Empathy is one of the most important tools a designer can use when designing a product or a service. Being able to put yourself into the mind or position of the end-user and to then use that perspective to inform key decisions during the design process can be invaluable to the final result. These decisions apply to almost all of the aspects we consider within a range of clothing and accessories from fabric, fit, trim and colour.
Anyone who participates in a sport knows that there is a huge part of the sporting and fitness world that is consumed with kit and kit knowledge. Any sport that you take part in will have a specific kit or garments to benefit you within that activity and it has all been designed to give some form of marginal gain within that sport.
Fabrics can vary a great deal across sportswear and this is all to do with how they will perform when worn within the environment they have been selected for. The phrase “dress for your last mile not the first” was said to me by a running coach in preparation for a race as a young runner, and that has been incredibly useful as a way to explain my apparent madness when asked why I’m wearing nothing but split shorts and my club vest on the snowy start line of a fell race in the lake district. I get very hot when I run so I wear specific running clothing I know I will be comfortable through the race.
Controlling temperature is a huge factor when choosing fabrics for sportswear and we can implement small design features within the fabric itself to help with this.
Garments must be designed to perform for the complete duration of the activity they are aimed at. A base layer fabric must be comfortable and soft for next to skin contact with enough stretch as to not restrict movement whilst being light enough to be breathable and be constructed from fibres that will effectively wick moisture away from the body and regulate body temperature. A base layer may also be used for warmth in extreme cold and may not need to be as breathable but instead feature brushed qualities to better trap heat next to the skin.
Everyone at Blue Associates Sportswear has a great understanding of these aspects to make informed decisions on fibre and fabric and would be able to know whether a fabric would be suitable for a particular application just by holding and feeling a fabric hanger.
Understanding how garments perform on their own is just as important as understanding how garments will perform together as part of a range. Layering up garments in particular ways and understanding the role of each of those layers can only be fully understood when you have experienced the benefits for yourself.
Take cold and wet weather cycling, for example, having cycled in some horrendous conditions both racing and just for exercise it is incredibly important to understand how to layer up and how the design of each piece can benefit the rest.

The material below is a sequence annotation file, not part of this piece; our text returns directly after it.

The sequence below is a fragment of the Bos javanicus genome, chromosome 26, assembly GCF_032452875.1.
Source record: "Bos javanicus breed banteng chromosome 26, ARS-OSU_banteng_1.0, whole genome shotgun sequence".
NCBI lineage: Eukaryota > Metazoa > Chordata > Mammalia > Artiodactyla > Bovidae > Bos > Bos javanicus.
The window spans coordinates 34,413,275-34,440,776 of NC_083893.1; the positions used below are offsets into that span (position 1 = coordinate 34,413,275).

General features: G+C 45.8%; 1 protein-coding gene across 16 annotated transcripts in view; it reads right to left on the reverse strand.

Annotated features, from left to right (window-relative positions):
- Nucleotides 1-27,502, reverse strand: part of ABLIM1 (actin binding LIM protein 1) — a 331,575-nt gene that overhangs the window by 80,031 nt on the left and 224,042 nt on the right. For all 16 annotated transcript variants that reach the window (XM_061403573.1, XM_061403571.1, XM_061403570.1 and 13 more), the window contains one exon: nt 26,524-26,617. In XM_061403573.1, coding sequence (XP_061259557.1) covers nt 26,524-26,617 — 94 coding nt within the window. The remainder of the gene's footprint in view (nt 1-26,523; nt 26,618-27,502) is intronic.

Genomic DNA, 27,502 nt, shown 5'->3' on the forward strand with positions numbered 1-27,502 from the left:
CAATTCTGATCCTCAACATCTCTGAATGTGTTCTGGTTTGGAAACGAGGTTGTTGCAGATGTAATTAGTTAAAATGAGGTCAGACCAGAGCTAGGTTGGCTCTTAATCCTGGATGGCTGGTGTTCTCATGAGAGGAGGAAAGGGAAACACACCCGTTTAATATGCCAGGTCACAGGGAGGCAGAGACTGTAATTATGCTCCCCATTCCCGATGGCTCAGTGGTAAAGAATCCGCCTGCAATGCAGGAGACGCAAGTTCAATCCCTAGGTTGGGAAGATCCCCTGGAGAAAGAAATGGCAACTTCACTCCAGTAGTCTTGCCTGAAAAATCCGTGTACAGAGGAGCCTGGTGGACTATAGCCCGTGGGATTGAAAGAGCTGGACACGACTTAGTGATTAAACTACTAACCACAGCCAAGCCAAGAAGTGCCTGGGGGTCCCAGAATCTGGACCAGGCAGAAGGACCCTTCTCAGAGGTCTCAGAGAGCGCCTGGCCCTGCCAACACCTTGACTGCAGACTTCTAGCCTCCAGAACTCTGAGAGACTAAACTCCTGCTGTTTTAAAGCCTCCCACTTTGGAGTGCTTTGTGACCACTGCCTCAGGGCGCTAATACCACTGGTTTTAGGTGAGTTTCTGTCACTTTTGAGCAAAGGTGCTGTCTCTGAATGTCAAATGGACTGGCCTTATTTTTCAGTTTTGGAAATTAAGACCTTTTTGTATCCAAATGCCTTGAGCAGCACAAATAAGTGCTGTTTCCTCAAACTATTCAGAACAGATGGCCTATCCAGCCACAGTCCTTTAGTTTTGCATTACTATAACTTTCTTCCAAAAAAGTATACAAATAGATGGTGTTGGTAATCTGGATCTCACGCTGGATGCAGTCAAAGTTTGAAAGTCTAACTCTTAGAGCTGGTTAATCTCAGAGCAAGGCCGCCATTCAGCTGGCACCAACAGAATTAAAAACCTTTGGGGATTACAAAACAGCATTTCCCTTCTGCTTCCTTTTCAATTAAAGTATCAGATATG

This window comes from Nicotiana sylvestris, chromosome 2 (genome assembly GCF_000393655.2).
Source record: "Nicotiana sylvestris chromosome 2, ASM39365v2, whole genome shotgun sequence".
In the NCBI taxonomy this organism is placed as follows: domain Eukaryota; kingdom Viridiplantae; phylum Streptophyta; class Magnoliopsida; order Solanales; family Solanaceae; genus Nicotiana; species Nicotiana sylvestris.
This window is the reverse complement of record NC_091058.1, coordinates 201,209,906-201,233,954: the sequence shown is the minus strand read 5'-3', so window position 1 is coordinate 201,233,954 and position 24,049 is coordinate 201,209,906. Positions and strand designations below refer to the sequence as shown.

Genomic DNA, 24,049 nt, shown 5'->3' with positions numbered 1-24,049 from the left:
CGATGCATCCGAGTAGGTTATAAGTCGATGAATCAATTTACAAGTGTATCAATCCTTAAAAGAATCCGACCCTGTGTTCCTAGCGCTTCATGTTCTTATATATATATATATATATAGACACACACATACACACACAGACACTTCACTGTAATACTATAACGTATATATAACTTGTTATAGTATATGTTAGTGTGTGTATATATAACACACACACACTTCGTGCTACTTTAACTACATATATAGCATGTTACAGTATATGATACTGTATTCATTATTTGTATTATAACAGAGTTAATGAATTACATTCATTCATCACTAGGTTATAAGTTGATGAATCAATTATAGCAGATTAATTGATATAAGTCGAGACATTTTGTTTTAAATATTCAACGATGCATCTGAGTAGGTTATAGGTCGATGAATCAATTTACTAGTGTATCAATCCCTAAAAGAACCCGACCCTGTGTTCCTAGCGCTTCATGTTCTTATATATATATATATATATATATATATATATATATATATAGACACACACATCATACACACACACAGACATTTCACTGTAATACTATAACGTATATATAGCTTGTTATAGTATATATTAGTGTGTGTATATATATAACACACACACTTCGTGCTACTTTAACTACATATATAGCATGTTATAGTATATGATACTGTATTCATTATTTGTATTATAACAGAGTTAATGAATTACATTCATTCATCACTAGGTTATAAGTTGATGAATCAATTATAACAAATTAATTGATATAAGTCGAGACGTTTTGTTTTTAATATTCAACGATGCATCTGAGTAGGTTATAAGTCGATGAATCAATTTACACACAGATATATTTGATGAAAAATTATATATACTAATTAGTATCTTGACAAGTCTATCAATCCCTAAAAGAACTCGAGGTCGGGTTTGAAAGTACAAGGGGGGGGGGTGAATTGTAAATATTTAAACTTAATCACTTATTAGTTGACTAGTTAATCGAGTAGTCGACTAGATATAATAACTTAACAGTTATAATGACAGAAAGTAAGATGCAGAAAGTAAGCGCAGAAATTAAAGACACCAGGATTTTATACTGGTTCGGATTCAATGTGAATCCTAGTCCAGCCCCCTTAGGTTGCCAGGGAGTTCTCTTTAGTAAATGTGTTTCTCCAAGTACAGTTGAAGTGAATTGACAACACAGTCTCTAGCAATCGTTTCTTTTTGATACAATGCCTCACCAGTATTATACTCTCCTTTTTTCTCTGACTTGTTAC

If riding (or doing any form of exercise) in very wet weather it is important to understand the benefits of different waterproof and breathability ratings and how these affect the performance of the clothing and the user. For fast activities where the heart rate and temperature will be high, it is just as important for a garment to be breathable as well as waterproof and you must balance these to avoid sweating too much and becoming wet from under the garment itself. The addition of venting or mesh panels in areas that are not exposed to the elements whilst in a riding position are ways to enhance the temperature regulating properties of a garment.
The initial design stage of a range benefits massively from an in-depth knowledge of the targeted sport, whether that comes from the client or the designer, it is incredibly important to understand the functional aspects of a design before moving into sampling where these aspects can be tested.
Pockets, zips and trim are all aspects that change and are adjusted slightly to accommodate different sports and the athlete’s requirements. Pockets on a running short may be designed to store a very specific kind of food; Gels, a source of nutrition widely used across that sport and usually a uniform size and shape. A zip on a cycling jacket may need to be of a different quality or size to make the process of locating the zip and closing the zip more easily whilst cycling on a bike. An outdoor jacket aimed at extreme weather conditions will need to utilise additional aspects of trim to make using the jackets zips and pockets easier to use with gloves on in cold conditions. The earlier these aspects are known and can be applied to a design the earlier they can be added and in turn, sampled to then be tested in real-world scenarios.
We encourage testing wherever possible as this is proof of concept, particularly if some aspect of the design is innovative and therefore it will need to be validated. Having spent hundreds of hours cycling and running I have gained extensive knowledge to know if a garment is fit for purpose almost immediately.
Training and competing across different disciplines, working in sports retail combined with a keen interest in sportswear whilst studying product design is what got me into this area of design and all of these aspects will then continue to help me within this career as sports and the clothing that goes alongside them develop and change.
Written by Jake Lowther
Designer and Product Developer